This is Part Two of “An Ode to Forbes Field.” Part One can be found here.
Forbes Field contains a lot of history, some which was chronicled and some not so much. Take, for example, this picture of the infield ablaze around the time a game was to be played, given the number of people in the stands. I couldn’t find any information directly relating to this image; however, I did discover that after it rained, apparently the team’s ground crew lit the infield on fire so as to dry up the dirt and make it playable. That idea wouldn’t be warmly received today.
Other historical instances involve Babe Ruth. When with the Boston Braves to round out his career in 1935, the Sultan of Swat smacked the final three home runs of his career, numbers 712, 713, and 714, a feat that wasn’t surpassed until Hank Aaron achieved 715 on April 8, 1974.
Forbes Field is also home to the final triple-header ever played in major league history, which came on Saturday, October 2, 1920. The Reds were in town and the Pirates needed badly to win because they were three-and-a-half games out of third place with a week remaining in the season. When the Friday game was rained out, that’s when Barney Dreyfuss suggested the team’s play a triple-header. The Pirates dropped games one and two before capturing game three, 6-0. They concluded the season on October 3 in Chicago against the Cubs. They won, 4-3. They finished behind the Reds by the same amount they were back four games ago, three-and-a-half.
Apart from being a top of the class ballpark at the time, Forbes Field was also the first baseball stadium to install an elevator; this installation led up to the third-tier seats. The field also included what are called “crash pads” on the right and right-center outfield walls.
Indeed, beyond the Forbes Field walls were green hills and trees, not a trace of city life. These days, the only way to capture that original feel is in pictures of video games. On MLB The Show, for example, one can control a team and play on the original Forbes Field. Like something you’d see on a postcard (because you would), Forbes looked like a haven, stretched out just far enough to escape the city’s overhang of smog. It was a land all to itself. With an exterior like a carnival, a theater, or a museum, “The House of Thrills,” as Bob Prince remarked, was just that, providing a home for three World Series titles, and for providing a stage for some of the greats, including Honus Wagner, Ralph Kiner, Roberto Clemente, and many more.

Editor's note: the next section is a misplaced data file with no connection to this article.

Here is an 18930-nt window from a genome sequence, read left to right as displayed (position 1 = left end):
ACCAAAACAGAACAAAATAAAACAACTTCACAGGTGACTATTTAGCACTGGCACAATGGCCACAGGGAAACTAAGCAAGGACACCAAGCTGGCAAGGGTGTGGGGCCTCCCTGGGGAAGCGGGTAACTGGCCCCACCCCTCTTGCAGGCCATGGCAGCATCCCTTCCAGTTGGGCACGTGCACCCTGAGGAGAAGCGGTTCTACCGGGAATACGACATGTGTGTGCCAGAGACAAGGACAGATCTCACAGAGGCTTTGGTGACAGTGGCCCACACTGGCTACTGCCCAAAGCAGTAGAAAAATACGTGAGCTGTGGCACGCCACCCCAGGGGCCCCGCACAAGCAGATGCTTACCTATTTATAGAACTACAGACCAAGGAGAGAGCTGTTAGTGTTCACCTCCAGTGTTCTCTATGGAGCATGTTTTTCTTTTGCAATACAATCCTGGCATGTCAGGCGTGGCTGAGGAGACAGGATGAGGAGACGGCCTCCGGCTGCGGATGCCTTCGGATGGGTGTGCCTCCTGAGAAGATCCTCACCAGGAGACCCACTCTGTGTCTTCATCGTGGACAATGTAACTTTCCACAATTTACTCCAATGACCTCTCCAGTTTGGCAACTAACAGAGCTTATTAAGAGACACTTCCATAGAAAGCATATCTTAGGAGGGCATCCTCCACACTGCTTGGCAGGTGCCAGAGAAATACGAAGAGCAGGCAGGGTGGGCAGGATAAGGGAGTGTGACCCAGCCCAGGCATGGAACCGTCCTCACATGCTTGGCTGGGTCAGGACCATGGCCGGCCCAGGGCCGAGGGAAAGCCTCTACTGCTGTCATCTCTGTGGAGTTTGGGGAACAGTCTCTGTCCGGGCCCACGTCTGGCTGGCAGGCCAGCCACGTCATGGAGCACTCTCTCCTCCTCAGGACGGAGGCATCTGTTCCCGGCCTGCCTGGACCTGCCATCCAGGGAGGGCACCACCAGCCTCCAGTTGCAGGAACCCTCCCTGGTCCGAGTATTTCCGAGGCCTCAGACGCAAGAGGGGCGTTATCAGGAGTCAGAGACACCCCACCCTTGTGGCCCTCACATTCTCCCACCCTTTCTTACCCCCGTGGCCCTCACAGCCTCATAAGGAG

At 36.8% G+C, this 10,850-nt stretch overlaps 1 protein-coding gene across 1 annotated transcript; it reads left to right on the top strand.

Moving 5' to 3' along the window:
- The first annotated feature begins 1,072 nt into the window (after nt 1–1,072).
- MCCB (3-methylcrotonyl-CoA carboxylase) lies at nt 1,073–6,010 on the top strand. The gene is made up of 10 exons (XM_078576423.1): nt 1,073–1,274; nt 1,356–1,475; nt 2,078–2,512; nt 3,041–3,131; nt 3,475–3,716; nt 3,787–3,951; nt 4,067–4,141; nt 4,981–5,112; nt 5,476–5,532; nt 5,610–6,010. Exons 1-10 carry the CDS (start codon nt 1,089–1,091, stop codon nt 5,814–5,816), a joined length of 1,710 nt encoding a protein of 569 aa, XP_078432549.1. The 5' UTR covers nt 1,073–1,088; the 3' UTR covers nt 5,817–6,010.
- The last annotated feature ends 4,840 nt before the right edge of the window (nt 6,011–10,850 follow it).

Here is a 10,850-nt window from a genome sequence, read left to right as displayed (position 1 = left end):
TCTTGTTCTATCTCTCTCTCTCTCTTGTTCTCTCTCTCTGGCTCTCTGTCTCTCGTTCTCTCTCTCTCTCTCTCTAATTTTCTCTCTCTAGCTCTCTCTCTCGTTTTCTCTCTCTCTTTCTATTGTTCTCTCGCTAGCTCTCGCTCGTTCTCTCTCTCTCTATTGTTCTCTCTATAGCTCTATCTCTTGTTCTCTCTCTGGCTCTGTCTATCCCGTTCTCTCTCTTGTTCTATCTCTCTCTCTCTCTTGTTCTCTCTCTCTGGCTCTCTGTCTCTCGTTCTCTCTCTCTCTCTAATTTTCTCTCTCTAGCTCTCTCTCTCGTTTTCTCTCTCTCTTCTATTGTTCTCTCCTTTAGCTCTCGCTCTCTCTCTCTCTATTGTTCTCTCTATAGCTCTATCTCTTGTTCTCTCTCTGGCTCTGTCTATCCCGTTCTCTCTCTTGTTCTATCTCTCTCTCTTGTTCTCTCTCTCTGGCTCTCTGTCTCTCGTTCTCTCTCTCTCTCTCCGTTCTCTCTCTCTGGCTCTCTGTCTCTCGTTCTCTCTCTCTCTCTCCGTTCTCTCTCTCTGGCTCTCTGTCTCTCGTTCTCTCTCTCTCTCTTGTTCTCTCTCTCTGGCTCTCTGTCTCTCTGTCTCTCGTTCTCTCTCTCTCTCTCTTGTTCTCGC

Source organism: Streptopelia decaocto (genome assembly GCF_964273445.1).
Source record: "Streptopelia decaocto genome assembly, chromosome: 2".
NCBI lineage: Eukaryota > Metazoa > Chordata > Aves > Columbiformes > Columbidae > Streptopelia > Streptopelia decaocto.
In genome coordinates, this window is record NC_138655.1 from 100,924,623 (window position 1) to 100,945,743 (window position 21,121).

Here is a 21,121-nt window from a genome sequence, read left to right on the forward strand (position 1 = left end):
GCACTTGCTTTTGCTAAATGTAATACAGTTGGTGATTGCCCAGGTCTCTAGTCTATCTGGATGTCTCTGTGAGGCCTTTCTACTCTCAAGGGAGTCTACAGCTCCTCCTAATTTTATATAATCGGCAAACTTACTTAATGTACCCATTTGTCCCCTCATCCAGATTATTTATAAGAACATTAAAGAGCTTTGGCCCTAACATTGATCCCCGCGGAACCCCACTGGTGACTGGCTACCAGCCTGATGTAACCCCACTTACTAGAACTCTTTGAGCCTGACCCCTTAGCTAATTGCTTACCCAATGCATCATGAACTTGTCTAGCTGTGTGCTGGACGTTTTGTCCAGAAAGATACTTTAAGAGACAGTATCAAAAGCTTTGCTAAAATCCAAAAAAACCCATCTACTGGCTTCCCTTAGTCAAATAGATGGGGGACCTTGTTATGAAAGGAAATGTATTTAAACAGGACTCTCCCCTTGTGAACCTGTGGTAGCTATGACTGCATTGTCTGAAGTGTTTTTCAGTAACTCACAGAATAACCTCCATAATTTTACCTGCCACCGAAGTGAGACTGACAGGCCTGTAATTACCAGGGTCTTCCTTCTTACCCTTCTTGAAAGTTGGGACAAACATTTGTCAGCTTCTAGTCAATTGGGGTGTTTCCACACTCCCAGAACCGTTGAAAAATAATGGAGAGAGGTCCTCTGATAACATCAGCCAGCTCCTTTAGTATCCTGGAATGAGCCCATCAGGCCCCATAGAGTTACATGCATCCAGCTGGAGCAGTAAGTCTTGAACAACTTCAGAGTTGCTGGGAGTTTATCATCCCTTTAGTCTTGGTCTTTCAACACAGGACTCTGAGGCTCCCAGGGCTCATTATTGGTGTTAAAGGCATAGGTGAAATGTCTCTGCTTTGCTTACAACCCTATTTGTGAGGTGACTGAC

By the time the 1950s and 1960s rolled around, consensus seems to be that Forbes began to look its age. So, in 1958, the Pirates Forbes to the University of Pittsburgh. Meanwhile, the franchise had its sights set on an even bigger stadium, one that would accommodate multiple sports. According to SABR, Bob Costas had the following to say in regard to this dealing, among other similar moves by a swath of organizations, “Amazingly, baseball didn’t grasp what it had – that intimate was better. It wanted something bigger, to accommodate football.”
Bob Prince, the Gunner, seemed to have a deep antipathy for the desertion of Forbes Field, saying, “Leaving Forbes Field, they took the players away from the fans. It was unique. So what if girders needed replacing? You could do it, add bleacher seats. They had a way – just not a will.” In those two paragraphs, SABR concluded, “It is likely that no baseball team ever suffered (more) by leaving one site for another.”
Not long thereafter, on June 28, 1970, Forbes Field saw its final two games that we mentioned in part one – two games that the Pirates won over the Cubs. Fans at the packed ballpark took to taking pieces of “memorabilia” home as souvenirs post-game, such soil and seats. The Pirates then shifted into Three Rivers Stadium, a venue in which they paired up with the Pittsburgh Steelers. The cookie-cutter Three Rivers was perfectly circular, including symmetrical wall distances, and sight lines unsuitable for baseball.
In July, 1971, shortly before its demolition, Forbes Field was damaged by two separate fires.
Eventually Three Rivers was replaced, as well. After three decades of lackluster service, Three Rivers made way for PNC Park (and Heinz Field for the Steelers). To circle back to the question in the beginning: without having Forbes first, could PNC Park have existed? It’s unlikely, given the priority on mimicking some of Forbes’ best features.
SABR sums up the design process of PNC as such: “Designed by a Forbes II Task Force, PNC’s brick, steel, terra-cotta-tiled plasters, masonry arches, corner pens, 16 light towers, and flat green roof evoked the Bucs’ Oakland dinghy. Like Forbes, wall height and distance varied, the farthest seat a big-league smallest 88 feet from the field.”
Of course, there are still pieces of Forbes saved and memorialized, as well as dedications to the stadium. From home plate encased in glass to the Forbes wall to go along with a plaque for Mazeroski’s home run, among other things, Forbes Field rests with reverence in all of our minds, even for those that never experienced it. Where Roberto Clemente Dr. cuts through what used to be center and right field, many are well aware of what used to lie there – a piece of history, just as the street name suggests. As we move past the mid-century point since the stadium was demolished, the historical presence seems to grow stronger – Forbes Field, a pillar of the Pittsburgh community, something that is not soon to be forgotten, and likely never will.